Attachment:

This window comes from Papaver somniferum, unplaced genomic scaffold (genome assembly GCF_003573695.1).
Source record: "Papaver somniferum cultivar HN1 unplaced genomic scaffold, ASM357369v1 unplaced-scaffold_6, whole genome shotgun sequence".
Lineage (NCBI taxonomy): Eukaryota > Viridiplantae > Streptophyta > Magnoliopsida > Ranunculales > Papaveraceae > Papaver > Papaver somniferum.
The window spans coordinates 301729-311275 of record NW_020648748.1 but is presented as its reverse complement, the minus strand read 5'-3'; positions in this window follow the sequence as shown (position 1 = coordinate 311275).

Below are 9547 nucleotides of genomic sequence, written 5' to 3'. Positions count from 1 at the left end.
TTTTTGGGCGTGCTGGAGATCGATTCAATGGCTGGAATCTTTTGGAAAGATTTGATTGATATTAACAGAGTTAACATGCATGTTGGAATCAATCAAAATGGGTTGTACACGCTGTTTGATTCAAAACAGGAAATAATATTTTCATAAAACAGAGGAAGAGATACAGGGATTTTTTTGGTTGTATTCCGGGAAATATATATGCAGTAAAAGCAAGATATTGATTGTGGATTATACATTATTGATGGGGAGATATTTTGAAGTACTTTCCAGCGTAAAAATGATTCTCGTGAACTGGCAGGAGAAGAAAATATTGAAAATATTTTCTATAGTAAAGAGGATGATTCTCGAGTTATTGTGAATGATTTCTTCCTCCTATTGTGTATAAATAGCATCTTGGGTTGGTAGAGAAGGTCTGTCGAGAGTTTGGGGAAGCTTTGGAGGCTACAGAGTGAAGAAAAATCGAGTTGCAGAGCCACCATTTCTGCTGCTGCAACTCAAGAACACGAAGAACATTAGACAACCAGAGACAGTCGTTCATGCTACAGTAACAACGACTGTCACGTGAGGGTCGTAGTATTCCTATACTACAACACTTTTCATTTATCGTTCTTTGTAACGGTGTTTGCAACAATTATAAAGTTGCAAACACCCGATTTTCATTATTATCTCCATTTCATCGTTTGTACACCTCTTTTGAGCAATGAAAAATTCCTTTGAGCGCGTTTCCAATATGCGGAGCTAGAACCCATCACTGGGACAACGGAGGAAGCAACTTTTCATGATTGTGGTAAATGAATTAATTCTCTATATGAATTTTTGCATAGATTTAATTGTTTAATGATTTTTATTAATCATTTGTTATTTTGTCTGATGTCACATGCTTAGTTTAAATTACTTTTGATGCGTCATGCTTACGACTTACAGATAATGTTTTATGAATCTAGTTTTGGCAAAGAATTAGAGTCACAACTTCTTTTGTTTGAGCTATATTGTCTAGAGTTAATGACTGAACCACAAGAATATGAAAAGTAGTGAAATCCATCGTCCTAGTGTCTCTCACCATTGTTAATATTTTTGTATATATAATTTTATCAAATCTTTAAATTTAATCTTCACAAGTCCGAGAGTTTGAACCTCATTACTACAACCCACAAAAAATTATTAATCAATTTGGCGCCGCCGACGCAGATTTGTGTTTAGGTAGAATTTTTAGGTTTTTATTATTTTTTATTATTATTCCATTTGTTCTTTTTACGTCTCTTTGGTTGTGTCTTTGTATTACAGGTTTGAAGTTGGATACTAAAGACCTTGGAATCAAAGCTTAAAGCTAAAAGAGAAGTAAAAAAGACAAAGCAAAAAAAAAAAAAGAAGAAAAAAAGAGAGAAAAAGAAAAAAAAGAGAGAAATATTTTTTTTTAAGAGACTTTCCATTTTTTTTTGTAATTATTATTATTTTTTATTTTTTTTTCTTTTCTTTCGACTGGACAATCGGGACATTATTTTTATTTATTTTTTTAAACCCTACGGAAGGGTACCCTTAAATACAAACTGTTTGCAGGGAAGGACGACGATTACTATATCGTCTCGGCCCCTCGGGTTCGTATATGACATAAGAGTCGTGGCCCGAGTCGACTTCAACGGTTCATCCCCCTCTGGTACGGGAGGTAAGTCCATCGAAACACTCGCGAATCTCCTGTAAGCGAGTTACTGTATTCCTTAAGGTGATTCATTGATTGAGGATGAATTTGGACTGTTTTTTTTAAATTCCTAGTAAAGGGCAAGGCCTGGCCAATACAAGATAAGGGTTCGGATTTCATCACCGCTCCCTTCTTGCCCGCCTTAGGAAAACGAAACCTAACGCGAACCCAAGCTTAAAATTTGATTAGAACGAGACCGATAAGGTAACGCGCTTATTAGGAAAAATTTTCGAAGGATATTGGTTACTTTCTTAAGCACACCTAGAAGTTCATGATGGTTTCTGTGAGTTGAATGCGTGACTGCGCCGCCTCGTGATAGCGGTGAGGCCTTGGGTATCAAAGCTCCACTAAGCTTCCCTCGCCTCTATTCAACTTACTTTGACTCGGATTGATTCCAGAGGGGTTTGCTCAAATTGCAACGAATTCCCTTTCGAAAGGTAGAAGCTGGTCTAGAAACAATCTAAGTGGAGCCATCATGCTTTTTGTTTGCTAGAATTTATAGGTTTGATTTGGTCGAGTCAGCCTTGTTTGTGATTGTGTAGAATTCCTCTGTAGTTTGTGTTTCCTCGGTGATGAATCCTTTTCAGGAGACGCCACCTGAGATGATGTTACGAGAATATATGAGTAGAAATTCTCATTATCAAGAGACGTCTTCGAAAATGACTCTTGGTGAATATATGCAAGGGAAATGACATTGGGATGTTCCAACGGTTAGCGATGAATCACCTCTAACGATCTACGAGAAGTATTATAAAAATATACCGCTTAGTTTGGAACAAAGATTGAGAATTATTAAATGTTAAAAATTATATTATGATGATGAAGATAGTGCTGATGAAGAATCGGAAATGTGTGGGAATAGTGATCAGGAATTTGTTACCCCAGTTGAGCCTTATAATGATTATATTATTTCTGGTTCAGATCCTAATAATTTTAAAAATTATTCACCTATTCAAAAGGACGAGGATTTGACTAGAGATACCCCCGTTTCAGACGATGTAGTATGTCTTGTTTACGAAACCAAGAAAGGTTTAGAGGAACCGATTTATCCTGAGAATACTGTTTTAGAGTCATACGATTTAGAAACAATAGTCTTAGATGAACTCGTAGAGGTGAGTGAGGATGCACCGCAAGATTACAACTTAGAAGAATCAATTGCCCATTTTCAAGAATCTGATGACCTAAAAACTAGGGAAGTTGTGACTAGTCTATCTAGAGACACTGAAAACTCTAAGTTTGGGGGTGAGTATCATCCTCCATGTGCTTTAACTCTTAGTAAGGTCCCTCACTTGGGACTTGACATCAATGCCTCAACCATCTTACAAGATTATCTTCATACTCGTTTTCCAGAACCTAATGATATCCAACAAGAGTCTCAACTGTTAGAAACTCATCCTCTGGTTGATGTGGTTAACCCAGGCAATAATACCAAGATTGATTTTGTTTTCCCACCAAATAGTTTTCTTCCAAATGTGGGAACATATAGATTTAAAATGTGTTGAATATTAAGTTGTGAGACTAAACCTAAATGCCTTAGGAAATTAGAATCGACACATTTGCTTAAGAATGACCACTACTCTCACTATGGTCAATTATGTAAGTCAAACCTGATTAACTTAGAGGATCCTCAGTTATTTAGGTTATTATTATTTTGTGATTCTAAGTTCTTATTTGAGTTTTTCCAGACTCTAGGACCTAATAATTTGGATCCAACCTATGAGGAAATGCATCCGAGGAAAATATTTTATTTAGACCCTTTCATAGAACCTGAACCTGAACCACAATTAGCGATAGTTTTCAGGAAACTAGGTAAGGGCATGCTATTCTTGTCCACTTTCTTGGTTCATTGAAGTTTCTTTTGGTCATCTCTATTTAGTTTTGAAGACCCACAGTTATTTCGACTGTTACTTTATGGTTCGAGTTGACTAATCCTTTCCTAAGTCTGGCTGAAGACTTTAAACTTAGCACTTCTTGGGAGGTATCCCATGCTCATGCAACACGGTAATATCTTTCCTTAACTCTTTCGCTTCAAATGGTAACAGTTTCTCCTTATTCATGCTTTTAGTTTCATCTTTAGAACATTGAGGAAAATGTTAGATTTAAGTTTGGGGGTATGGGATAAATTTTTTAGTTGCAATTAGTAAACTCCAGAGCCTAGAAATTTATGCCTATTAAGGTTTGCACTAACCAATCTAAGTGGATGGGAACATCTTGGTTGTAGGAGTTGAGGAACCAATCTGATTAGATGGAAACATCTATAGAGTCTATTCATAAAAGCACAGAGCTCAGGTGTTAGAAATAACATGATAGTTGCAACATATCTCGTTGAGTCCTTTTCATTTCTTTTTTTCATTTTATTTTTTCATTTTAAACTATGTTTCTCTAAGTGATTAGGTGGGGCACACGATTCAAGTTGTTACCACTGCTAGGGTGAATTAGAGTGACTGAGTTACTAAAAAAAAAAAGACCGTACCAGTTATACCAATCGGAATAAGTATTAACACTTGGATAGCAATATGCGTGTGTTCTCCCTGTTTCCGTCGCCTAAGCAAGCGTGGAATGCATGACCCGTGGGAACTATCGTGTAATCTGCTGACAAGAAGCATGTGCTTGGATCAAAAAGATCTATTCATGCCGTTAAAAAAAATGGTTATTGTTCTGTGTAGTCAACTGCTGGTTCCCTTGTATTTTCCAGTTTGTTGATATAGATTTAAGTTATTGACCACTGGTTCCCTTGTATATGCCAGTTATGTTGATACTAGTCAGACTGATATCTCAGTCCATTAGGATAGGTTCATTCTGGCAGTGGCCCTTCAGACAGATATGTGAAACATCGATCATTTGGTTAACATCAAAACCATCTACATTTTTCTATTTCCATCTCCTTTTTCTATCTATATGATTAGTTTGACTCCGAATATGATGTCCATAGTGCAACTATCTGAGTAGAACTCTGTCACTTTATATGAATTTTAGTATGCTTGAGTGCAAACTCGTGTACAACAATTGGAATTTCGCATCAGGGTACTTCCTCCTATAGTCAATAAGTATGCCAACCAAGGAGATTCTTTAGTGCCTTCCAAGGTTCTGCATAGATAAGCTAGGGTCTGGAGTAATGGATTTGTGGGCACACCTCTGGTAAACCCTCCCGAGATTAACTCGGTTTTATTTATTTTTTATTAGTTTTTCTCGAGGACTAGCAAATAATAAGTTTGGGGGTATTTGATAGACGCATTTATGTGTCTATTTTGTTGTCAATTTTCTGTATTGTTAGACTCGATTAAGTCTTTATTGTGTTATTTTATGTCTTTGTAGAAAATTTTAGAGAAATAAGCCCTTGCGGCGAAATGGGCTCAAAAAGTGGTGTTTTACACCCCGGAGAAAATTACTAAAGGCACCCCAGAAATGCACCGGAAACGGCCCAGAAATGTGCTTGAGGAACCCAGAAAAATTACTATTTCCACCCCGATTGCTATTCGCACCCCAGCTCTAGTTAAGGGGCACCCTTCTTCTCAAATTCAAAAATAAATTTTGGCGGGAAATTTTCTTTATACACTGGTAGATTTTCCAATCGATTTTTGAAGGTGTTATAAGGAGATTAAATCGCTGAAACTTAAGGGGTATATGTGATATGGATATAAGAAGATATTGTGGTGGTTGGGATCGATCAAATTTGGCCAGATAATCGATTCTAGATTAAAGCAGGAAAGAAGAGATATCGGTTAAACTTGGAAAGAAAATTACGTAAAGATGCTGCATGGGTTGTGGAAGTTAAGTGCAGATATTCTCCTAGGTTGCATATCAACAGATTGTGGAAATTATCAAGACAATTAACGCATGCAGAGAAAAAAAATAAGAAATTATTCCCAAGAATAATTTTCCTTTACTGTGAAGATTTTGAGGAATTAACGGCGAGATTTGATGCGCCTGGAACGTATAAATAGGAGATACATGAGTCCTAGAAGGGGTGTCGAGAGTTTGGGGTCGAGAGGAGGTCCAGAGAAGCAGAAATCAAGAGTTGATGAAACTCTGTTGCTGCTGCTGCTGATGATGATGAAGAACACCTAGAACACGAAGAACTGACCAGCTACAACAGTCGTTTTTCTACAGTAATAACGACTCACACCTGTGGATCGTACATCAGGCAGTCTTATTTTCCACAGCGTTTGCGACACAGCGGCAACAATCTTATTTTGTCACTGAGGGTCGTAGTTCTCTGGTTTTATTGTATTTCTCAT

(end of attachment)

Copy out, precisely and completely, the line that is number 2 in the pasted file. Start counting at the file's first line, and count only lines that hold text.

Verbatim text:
Source record: "Papaver somniferum cultivar HN1 unplaced genomic scaffold, ASM357369v1 unplaced-scaffold_6, whole genome shotgun sequence".